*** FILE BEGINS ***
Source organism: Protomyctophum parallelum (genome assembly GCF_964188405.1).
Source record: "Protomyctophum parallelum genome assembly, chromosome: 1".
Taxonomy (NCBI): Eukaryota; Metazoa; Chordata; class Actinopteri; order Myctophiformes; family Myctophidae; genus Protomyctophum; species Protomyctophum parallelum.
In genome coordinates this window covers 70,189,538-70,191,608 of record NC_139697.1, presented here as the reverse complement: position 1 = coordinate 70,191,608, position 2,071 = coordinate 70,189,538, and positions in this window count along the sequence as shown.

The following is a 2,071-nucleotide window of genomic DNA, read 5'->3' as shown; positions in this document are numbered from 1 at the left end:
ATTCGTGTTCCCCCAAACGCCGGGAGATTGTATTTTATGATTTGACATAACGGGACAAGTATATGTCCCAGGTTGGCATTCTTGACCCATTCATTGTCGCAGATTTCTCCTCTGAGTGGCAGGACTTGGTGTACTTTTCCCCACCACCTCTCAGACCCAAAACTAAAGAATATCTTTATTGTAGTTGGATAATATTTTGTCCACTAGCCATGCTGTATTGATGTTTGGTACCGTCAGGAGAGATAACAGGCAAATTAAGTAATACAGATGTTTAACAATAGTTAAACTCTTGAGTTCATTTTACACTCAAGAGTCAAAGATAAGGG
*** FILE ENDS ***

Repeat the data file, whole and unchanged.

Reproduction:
Source organism: Protomyctophum parallelum (genome assembly GCF_964188405.1).
Source record: "Protomyctophum parallelum genome assembly, chromosome: 1".
Taxonomy (NCBI): Eukaryota; Metazoa; Chordata; class Actinopteri; order Myctophiformes; family Myctophidae; genus Protomyctophum; species Protomyctophum parallelum.
In genome coordinates this window covers 70,189,538-70,191,608 of record NC_139697.1, presented here as the reverse complement: position 1 = coordinate 70,191,608, position 2,071 = coordinate 70,189,538, and positions in this window count along the sequence as shown.

The following is a 2,071-nucleotide window of genomic DNA, read 5'->3' as shown; positions in this document are numbered from 1 at the left end:
ATTCGTGTTCCCCCAAACGCCGGGAGATTGTATTTTATGATTTGACATAACGGGACAAGTATATGTCCCAGGTTGGCATTCTTGACCCATTCATTGTCGCAGATTTCTCCTCTGAGTGGCAGGACTTGGTGTACTTTTCCCCACCACCTCTCAGACCCAAAACTAAAGAATATCTTTATTGTAGTTGGATAATATTTTGTCCACTAGCCATGCTGTATTGATGTTTGGTACCGTCAGGAGAGATAACAGGCAAATTAAGTAATACAGATGTTTAACAATAGTTAAACTCTTGAGTTCATTTTACACTCAAGAGTCAAAGATAAGGG